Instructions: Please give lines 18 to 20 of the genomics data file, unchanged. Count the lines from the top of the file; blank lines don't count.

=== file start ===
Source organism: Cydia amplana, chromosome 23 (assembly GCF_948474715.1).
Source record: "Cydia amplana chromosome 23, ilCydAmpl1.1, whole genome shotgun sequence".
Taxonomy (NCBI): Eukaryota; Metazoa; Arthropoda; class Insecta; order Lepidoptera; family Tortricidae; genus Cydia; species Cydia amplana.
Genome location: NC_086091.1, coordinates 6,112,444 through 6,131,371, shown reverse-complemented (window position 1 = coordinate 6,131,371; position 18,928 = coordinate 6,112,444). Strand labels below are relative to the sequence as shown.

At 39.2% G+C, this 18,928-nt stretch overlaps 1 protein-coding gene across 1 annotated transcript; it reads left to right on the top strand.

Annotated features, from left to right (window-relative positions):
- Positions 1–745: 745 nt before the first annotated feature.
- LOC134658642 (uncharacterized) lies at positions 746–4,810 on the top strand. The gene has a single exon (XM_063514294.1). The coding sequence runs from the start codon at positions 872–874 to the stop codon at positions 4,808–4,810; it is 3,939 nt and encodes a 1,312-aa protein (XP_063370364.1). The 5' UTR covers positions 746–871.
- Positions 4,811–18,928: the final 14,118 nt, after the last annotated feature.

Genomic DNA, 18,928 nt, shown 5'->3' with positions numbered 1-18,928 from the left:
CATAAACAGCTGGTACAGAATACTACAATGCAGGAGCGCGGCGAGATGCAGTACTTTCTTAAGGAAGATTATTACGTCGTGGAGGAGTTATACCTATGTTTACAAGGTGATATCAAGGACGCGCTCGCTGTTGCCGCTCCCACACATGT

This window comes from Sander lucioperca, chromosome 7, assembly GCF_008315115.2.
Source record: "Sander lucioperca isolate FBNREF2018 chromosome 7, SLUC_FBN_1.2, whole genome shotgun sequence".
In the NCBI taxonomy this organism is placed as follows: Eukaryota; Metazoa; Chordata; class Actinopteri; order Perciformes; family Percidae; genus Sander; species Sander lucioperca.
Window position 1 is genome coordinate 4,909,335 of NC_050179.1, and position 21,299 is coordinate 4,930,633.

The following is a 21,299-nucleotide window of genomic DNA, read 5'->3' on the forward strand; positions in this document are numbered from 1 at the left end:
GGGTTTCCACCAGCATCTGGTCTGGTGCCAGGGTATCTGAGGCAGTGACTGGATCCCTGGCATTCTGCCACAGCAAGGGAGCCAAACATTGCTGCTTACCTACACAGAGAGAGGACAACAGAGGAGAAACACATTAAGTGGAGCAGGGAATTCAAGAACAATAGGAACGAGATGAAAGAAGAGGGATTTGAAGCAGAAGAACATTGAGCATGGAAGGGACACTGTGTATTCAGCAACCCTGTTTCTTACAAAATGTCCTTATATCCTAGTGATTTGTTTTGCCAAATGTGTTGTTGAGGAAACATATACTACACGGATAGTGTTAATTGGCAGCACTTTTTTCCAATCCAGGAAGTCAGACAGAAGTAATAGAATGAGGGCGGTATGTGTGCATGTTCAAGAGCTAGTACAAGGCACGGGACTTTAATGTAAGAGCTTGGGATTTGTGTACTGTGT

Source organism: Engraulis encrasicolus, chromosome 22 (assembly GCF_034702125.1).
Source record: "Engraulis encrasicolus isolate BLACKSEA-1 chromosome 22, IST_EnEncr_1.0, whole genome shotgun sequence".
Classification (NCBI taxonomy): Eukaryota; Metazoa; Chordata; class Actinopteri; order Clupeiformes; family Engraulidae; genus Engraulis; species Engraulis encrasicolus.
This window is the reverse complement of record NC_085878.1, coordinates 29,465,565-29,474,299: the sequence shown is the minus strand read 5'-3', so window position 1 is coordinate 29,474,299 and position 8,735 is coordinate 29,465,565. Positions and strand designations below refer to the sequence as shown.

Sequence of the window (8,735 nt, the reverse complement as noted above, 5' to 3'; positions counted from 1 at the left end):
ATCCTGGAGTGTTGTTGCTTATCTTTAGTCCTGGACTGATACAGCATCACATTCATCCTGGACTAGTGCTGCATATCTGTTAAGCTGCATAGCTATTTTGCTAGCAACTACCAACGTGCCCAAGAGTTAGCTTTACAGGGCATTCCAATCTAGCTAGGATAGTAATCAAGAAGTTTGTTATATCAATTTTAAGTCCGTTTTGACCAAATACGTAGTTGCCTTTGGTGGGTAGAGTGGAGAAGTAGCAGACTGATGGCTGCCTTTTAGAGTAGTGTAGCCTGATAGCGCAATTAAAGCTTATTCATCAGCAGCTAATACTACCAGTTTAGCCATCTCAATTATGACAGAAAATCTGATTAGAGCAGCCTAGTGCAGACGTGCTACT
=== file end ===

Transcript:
Source organism: Engraulis encrasicolus, chromosome 22 (assembly GCF_034702125.1).
Source record: "Engraulis encrasicolus isolate BLACKSEA-1 chromosome 22, IST_EnEncr_1.0, whole genome shotgun sequence".
Classification (NCBI taxonomy): Eukaryota; Metazoa; Chordata; class Actinopteri; order Clupeiformes; family Engraulidae; genus Engraulis; species Engraulis encrasicolus.